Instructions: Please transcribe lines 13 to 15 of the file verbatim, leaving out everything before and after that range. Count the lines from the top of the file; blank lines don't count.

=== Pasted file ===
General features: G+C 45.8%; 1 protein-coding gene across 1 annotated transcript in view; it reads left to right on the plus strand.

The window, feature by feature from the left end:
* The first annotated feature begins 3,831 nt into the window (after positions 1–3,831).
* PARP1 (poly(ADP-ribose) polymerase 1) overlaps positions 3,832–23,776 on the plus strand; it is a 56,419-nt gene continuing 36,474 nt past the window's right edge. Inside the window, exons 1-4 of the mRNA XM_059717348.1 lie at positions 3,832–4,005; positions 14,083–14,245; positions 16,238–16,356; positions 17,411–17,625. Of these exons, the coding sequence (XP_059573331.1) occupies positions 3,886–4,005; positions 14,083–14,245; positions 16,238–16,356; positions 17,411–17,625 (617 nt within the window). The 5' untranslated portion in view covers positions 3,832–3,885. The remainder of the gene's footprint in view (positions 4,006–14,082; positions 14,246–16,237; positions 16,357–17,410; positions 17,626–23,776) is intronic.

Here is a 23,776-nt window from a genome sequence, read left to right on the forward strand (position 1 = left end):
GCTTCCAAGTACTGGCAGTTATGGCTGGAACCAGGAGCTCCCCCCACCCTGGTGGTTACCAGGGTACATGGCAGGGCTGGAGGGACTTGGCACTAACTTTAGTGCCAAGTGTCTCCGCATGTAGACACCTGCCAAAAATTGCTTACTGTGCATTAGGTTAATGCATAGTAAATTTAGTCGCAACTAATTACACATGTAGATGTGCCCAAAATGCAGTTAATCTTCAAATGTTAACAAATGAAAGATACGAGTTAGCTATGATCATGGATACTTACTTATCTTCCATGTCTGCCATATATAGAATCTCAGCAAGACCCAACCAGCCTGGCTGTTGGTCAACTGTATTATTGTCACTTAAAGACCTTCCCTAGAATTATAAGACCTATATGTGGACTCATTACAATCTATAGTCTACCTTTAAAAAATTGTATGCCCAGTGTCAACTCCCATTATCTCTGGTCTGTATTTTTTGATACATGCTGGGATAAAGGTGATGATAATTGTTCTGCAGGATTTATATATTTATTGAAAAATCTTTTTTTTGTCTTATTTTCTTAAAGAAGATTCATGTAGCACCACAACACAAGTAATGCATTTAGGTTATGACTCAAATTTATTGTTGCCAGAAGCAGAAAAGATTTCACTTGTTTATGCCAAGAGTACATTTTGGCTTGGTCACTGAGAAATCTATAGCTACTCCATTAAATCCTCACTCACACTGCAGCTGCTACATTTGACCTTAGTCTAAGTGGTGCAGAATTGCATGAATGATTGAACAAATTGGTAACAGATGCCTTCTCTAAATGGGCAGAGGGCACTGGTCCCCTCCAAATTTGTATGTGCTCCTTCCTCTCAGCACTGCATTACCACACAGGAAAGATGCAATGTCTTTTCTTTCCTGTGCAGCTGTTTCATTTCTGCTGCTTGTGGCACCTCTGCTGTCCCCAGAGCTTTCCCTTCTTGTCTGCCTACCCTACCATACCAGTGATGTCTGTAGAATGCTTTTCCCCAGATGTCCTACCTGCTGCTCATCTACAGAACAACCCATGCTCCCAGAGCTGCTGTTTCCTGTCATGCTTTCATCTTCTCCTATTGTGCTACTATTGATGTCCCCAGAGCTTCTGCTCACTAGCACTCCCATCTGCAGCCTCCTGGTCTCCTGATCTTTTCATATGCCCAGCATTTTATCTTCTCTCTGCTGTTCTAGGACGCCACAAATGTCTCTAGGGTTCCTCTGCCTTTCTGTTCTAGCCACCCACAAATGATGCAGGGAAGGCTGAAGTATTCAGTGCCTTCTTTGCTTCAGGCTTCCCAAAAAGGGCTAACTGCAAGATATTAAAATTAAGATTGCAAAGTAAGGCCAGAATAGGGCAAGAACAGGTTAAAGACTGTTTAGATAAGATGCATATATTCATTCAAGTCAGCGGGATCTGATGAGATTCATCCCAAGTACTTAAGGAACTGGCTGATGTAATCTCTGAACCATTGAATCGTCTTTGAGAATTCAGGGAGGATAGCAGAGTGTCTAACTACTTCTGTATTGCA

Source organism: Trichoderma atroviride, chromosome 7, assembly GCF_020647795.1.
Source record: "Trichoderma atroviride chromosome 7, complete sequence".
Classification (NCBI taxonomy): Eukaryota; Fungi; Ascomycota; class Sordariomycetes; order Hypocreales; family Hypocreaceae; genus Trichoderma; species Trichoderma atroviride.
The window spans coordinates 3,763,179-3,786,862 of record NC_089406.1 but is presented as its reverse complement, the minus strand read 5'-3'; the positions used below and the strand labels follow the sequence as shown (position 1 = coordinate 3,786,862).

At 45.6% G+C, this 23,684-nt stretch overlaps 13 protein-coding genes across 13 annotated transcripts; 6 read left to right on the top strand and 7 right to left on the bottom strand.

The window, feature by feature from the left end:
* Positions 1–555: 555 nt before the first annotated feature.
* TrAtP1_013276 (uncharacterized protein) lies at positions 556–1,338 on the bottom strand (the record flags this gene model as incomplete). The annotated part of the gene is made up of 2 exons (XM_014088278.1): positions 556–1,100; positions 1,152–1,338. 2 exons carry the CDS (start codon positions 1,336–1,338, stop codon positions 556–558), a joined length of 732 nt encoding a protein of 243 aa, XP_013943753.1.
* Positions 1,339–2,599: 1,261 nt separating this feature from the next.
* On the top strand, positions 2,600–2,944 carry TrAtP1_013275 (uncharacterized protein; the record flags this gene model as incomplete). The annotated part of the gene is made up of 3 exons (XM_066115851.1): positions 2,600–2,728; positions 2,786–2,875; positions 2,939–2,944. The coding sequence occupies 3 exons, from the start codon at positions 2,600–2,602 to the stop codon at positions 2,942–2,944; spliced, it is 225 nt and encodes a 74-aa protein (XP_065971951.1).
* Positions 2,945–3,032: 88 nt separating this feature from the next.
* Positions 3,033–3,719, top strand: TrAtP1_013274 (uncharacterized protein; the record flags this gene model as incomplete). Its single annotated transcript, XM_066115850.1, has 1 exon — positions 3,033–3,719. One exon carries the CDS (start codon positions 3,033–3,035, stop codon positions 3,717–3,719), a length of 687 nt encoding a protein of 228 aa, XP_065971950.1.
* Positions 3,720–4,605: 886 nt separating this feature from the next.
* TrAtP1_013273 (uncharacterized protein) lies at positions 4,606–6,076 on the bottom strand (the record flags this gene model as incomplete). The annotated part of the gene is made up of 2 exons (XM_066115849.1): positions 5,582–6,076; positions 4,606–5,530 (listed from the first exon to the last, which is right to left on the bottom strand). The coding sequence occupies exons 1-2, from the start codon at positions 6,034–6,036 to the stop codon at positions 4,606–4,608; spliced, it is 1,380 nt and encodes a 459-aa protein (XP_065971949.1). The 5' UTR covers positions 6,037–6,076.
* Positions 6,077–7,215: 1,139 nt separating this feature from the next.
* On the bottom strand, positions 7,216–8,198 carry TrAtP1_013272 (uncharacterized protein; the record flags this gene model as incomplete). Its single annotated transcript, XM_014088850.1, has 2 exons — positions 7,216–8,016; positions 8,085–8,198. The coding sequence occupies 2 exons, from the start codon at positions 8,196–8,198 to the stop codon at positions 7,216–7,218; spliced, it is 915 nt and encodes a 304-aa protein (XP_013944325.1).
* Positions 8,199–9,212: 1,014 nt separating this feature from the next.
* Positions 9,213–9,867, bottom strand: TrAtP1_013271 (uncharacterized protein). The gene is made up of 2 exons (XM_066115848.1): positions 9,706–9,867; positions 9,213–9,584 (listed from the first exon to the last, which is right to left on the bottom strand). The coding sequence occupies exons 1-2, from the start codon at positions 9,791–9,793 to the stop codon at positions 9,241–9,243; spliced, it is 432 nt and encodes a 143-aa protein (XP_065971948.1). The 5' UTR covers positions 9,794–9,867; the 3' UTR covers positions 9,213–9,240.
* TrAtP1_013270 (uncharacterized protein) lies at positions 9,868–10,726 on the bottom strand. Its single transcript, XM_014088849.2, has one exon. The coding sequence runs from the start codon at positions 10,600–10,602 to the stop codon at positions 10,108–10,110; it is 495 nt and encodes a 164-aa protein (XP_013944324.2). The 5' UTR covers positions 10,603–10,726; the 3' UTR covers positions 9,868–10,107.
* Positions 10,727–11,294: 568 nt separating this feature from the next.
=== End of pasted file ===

* Positions 1–555: 555 nt before the first annotated feature.
* TrAtP1_013276 (uncharacterized protein) lies at positions 556–1,338 on the bottom strand (the record flags this gene model as incomplete). The annotated part of the gene is made up of 2 exons (XM_014088278.1): positions 556–1,100; positions 1,152–1,338. 2 exons carry the CDS (start codon positions 1,336–1,338, stop codon positions 556–558), a joined length of 732 nt encoding a protein of 243 aa, XP_013943753.1.
* Positions 1,339–2,599: 1,261 nt separating this feature from the next.